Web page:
For the first time in seven years, the percentage of minority equity partners remained virtually flat, nudging up from 6.05 percent in 2008 to 6.06 percent in 2009 at the 263 law firms surveyed, according to a report released this week. That finding helped to corroborate fears that diversity efforts have taken a backseat to economic concerns.
"It remains to be seen whether these numbers reflect a recessionary anomaly or the start of a trend," said Vault Senior Law Editor Vera Djordjevich.
"Nonetheless, given the slow rate at which law firms have been diversifying their ranks and the likelihood that recruiting will not return to pre-recession levels any time soon, there's a danger that even a one-time drop in minority recruitment could have a long-term impact on overall law firm populations."
Summer associate programs have been an effective way for law firms to bring in women and minority attorneys, but that pipeline narrowed in 2009. The number of summer associates hired in 2009 dropped by 20 percent, and the past year's summer class had the lowest percentage of minority students in three years. The percentage of minorities hired by law firms at all levels in 2009 was 19 percent, compared to nearly 22 percent in 2008. While the percentage of minority equity partners remained flat, there was a small increase in minority non-equity partners -- from 8.5 percent in 2008 to 9 percent in 2009.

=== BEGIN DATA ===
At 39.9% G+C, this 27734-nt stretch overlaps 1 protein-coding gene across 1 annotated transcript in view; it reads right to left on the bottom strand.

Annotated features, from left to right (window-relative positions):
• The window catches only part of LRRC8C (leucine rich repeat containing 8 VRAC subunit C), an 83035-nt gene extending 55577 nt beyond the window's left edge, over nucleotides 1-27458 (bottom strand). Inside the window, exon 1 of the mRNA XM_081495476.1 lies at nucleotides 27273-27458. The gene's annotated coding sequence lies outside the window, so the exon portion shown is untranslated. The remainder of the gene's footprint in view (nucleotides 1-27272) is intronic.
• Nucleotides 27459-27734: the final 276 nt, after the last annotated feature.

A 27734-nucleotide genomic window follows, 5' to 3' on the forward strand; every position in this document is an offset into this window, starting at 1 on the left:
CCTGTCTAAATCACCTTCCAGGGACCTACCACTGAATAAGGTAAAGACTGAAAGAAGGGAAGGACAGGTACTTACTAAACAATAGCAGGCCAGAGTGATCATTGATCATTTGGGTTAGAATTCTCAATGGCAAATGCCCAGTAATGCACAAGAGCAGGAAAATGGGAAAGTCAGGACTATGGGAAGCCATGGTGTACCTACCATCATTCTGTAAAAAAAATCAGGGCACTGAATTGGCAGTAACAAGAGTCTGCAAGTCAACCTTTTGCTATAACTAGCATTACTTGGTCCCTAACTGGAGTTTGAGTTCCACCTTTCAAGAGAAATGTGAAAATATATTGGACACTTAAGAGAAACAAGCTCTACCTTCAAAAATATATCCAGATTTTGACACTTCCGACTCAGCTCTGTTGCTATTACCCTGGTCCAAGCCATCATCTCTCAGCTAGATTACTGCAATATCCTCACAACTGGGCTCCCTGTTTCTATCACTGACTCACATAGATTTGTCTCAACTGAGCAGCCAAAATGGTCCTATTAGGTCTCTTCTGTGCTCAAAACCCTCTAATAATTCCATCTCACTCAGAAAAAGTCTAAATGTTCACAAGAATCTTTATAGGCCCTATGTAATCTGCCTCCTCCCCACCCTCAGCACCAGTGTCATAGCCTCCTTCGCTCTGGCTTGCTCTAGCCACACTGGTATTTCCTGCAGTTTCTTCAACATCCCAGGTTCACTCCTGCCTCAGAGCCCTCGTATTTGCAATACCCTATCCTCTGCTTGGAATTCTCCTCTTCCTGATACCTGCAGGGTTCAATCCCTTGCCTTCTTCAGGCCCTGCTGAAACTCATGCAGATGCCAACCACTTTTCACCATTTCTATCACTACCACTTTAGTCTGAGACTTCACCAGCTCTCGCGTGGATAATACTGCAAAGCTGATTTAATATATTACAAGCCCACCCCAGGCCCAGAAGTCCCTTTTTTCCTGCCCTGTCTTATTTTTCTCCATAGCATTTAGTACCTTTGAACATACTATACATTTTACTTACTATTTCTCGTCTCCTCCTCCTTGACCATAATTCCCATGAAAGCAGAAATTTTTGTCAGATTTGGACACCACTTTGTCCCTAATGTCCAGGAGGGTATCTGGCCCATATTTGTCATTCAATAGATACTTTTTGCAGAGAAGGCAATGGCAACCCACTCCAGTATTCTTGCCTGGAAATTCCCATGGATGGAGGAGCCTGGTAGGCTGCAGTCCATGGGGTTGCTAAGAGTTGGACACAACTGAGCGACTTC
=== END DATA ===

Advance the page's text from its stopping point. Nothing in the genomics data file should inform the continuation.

Meanwhile, minority attorneys left their firms at higher numbers in 2009. They represented 13.4 percent of the attorneys at the firms surveyed, but accounted for nearly 21 percent of those leaving during 2009.
The survey did find some good news on the diversity front, however. The percentage of minorities serving on management committees and in executive positions inched up to 5.5 percent.
Women made bigger gains at law firms, according to the survey. They made up 16.8 percent of equity partners in 2009, compared to 16.5 percent in 2008. Their numbers also grew in the non-equity ranks and on management committees.
"The study is encouraging for women lawyers," said MCCA Executive Director Veta Richardson. "Despite the recession, they continue to advance in leadership roles in their firms. However, the data is more troubling for minority attorneys. The recession has hit them harder, especially law students, and the decline in their ranks may linger for years."